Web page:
1987 53.10 % 41.30 % 80.70 %
1988 49.00 % 43.00 % 80.70 %
1989 54.40 % 35.30 % 83.30 %
1990 44.40 % 35.10 % 81.40 %
1991 42.20 % 37.00 % 79.10 %
1992 37.60 % 35.90 % 77.00 %
1993 36.20 % 37.60 % 71.80 %
1994 33.90 % 40.30 % 67.90 %
1995 30.60 % 41.60 % 66.20 %
Average 45.54 % 41.94 % 70.70 %
Deviation 6.38 3.92 10.70
Variance 40.66 15.38 114.51
Table 1

I also calculated the average, deviation and variance for the sum of all values. The average is 52.72, deviation 14.85 and variance 220.57. This means that the values are enough dispersed to not have any interconnection. To see the things better, we can put this as graphic, and can recognize general trends and the dispersion of attitude towards different subjects.

report 1
report 2
Figure 1

Since the data used in this survey is very big, one can assume that the data given represents a better educated part of US-citizens very well, it might well be the most representative survey ever conducted. Representative in this case, of course, for college freshmen in the USA. On the fact that this survey is conducted every fall since 1976, one can try to make assumptions on the future, respectively the present. The college freshmen of 1976 will now be roughly in their mid-thirties. According to the data, 12.9 percent of college graduates think marijuana should be free, 12.9 percent think it should be a minor violation, 50 percent think it should be used for medical purposes and 22.1 percent oppose anything but a complete prohibition. The current values for college freshmen seem also not to differ very much from the current general attitude towards victimless crimes (excerpt from Tables 2.68 and 2.111 of source [4]).

Supports prohibition of
1994 Homosexuality Abortion Marijuana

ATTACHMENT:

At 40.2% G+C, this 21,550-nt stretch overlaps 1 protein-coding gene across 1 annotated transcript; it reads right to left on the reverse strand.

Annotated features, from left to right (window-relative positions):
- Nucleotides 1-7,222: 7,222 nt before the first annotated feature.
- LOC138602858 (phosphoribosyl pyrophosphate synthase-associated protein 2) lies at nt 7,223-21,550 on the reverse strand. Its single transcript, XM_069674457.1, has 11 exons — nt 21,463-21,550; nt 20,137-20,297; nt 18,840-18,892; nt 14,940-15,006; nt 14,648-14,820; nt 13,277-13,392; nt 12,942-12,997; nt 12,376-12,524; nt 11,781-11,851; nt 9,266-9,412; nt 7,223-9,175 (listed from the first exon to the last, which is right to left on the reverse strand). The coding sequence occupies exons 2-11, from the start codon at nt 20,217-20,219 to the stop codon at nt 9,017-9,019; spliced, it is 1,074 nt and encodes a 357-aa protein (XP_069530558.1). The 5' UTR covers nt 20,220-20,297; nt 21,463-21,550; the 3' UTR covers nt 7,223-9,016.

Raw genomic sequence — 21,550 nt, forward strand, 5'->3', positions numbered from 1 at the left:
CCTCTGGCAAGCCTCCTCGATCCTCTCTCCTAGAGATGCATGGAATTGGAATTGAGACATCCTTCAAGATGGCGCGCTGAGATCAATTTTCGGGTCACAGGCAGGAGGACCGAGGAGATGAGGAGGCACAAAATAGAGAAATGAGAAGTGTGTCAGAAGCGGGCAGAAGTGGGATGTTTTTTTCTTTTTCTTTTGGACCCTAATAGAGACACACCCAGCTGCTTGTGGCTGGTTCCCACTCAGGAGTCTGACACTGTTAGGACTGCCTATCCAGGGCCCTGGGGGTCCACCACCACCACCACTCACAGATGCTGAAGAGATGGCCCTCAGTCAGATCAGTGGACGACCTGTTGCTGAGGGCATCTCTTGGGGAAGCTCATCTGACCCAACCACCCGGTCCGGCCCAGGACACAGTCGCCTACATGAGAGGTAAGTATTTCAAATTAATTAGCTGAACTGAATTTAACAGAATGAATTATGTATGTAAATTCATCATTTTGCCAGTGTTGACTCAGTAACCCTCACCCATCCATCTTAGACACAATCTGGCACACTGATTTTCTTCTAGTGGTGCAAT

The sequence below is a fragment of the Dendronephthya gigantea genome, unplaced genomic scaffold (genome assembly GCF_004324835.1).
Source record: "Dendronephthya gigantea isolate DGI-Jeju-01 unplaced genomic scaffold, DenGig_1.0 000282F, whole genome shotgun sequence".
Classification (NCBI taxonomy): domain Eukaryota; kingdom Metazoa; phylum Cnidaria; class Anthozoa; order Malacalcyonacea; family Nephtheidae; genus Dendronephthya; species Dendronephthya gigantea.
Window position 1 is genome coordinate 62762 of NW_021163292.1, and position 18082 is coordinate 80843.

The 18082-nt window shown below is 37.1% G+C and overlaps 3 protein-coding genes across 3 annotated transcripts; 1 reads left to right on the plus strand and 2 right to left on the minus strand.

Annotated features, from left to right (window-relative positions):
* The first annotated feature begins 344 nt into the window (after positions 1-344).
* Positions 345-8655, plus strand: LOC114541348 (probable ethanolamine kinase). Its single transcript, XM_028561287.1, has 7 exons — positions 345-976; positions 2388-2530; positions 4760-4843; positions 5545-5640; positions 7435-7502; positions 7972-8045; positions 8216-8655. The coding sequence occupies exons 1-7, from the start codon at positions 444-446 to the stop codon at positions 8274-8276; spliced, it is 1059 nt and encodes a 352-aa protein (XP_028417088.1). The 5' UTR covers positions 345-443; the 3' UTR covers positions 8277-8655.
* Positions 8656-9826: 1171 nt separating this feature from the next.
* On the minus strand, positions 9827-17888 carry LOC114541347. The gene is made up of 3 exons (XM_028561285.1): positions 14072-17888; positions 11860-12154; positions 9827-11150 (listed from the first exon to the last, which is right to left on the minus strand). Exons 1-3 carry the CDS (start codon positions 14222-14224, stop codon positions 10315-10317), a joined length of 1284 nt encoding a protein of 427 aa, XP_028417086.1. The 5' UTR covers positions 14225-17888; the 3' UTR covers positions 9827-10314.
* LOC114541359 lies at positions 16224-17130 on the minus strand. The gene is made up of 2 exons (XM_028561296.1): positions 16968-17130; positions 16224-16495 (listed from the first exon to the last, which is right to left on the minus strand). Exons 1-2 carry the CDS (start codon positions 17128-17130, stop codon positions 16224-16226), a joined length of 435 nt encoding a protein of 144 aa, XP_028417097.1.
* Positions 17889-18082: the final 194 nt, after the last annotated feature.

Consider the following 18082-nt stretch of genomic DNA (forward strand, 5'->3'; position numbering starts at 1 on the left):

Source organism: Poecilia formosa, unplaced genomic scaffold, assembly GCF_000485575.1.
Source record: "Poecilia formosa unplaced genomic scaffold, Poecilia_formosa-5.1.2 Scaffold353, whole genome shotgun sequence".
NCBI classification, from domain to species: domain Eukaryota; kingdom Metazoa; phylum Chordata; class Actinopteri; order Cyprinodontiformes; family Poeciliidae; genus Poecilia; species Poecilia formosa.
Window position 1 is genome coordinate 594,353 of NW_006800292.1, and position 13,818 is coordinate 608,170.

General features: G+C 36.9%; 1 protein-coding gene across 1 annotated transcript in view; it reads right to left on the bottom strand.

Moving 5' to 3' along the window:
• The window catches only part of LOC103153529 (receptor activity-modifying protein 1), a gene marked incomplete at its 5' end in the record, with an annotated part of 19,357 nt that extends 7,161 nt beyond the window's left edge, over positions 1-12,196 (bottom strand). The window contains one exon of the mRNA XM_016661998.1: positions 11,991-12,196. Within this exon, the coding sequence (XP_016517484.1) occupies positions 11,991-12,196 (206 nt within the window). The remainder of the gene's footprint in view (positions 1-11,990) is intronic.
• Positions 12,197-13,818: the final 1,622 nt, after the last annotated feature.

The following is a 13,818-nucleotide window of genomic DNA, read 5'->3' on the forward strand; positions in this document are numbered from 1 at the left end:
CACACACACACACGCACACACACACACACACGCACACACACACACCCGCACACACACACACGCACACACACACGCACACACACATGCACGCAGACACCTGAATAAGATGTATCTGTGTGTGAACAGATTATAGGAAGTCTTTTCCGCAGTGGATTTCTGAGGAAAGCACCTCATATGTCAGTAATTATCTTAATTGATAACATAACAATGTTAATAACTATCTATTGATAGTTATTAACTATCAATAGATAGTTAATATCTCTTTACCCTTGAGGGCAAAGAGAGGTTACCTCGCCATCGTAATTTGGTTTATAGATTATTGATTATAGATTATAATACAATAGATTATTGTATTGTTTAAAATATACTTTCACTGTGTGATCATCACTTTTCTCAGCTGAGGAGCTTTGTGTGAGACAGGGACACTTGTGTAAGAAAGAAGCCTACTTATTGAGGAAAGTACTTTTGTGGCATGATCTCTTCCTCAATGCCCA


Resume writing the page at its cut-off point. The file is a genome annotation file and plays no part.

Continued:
all citizen No Data 38.40 72.00
college freshmen 33.90 40.30 67.90
Table 2

It is not to expect that the data for Europe will come very close to these numbers, but one can assume that the attitudes will spread similar on different subjects [****]. Also interesting might be the high-point in 1989, in which the most prohibitive opinions regarding homosexuality and marijuana are recorded, along with the smallest number of prohibitive views towards abortion. This can not be explained with a general restrictive - and perhaps religious influenced - opinion, but it seems that this goes along with the victory of the republicans, taking over more than fifty percent of the seats in the white house. Also, the rise of the anti-marijuana attitude cannot be quite explained. Perhaps the government had more money to spend after the oil-crisis and during the eighties for making anti-hemp propaganda. This would correlate with the following recession in the nineties, in which this attitude is somewhat less common.

4. Conclusion

There is no evident trend towards legalization of victimless crimes. The attitudes towards victimless crimes differ on each subject, so there seems to be no coherent view of that matter among the citizens. So we have